“We decided to do a huge cement job on that well. We got 10,000 sacks of cement, put it into the hopper and pumped it down the well. Didn’t fizz a bit on that hole, not one damned bit. It was an awesome sight. The derrick, the equipment, everything but the boilers was collapsing into the crater.”
Eventually, command of the control operation went to Imperial Oil, although Leiper worked at the site until the end, for General Petroleums. “We didn’t get any danger pay,” he recalls. “The Imperial Oil guys got danger pay – they were a mile and a half away at the river. We didn’t get any, and we were right at ground zero.”
Imperial decided to drill two relief wells, but “one of those holes was plagued with fishing jobs and every other problem you can imagine. Then, in early September, the well caught fire. But we had finished a new water line from the North Saskatchewan River to the operations area, and we pumped huge amounts of river water down the relief wells. Finally, I think it was on September 8th, the well came under control. It just went quiet.”
It took six months, two relief wells and the injection of some 700,000 barrels of river water to bring Atlantic #3 under control. As part of the crude oil recovery effort, trucks sucked more than two million barrels of oil from ditches and gathering pools in the area. Oilman Frank McMahon quipped that the well was “producing through a 40-acre choke.”
The size of the blowout and the cleanup operation created a legend. The whole world knew from newsreels and photo features about it. The words “oil” and “Alberta” had become inseparable.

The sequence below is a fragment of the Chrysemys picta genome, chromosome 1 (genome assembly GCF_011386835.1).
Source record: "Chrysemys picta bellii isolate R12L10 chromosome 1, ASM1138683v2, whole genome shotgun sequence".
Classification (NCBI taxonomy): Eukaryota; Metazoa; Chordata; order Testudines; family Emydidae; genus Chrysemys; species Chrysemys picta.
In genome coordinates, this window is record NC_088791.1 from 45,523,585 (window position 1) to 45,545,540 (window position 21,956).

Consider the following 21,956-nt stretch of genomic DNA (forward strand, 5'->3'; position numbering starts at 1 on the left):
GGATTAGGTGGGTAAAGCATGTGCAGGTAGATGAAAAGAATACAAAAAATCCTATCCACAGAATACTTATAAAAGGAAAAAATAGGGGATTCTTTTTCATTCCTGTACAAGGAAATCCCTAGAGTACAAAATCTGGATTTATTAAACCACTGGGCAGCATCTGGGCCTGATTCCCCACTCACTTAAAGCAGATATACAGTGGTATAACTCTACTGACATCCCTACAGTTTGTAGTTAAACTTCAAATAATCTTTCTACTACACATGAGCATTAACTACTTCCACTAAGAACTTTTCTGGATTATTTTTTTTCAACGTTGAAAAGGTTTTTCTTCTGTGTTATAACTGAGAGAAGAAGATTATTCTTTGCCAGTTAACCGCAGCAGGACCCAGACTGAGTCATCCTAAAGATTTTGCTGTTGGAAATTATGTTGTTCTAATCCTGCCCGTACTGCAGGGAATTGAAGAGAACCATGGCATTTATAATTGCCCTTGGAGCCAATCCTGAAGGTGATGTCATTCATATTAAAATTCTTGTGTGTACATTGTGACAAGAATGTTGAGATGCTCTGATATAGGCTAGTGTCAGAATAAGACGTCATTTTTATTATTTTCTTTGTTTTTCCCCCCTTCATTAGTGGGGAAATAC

From a technical perspective, much good came from this disaster. Most importantly, the blowout led to new regulation. “I didn’t see any Oil and Gas Conservation Board (ERCB) people in the area when we were fighting that well,” says Leiper. But after the event the board held a public hearing, and later instituted two important regulations.
The first had to do with surface pipe. The well had been cemented to a shallow shale formation which didn’t have a chance of containing the monster reservoir pressures it encountered. Under the new regulations, drillers had to install adequate surface pipe, and it had to be cemented into a “geologically competent formation” – one that would hold in the event of a blowout.
The second had to do with blowout preventers. After Atlantic #3, BOPs had to be adequate, and there had to be two of them, so you had a backup. This was costly to the industry. “The substructure had to be a lot higher after that, so you could fit all this equipment in the cellar,” Leiper observes. “But this changed the whole complexion of the industry. After #3 there was public regulation of the drilling sector. Prior to that, you were on your own.”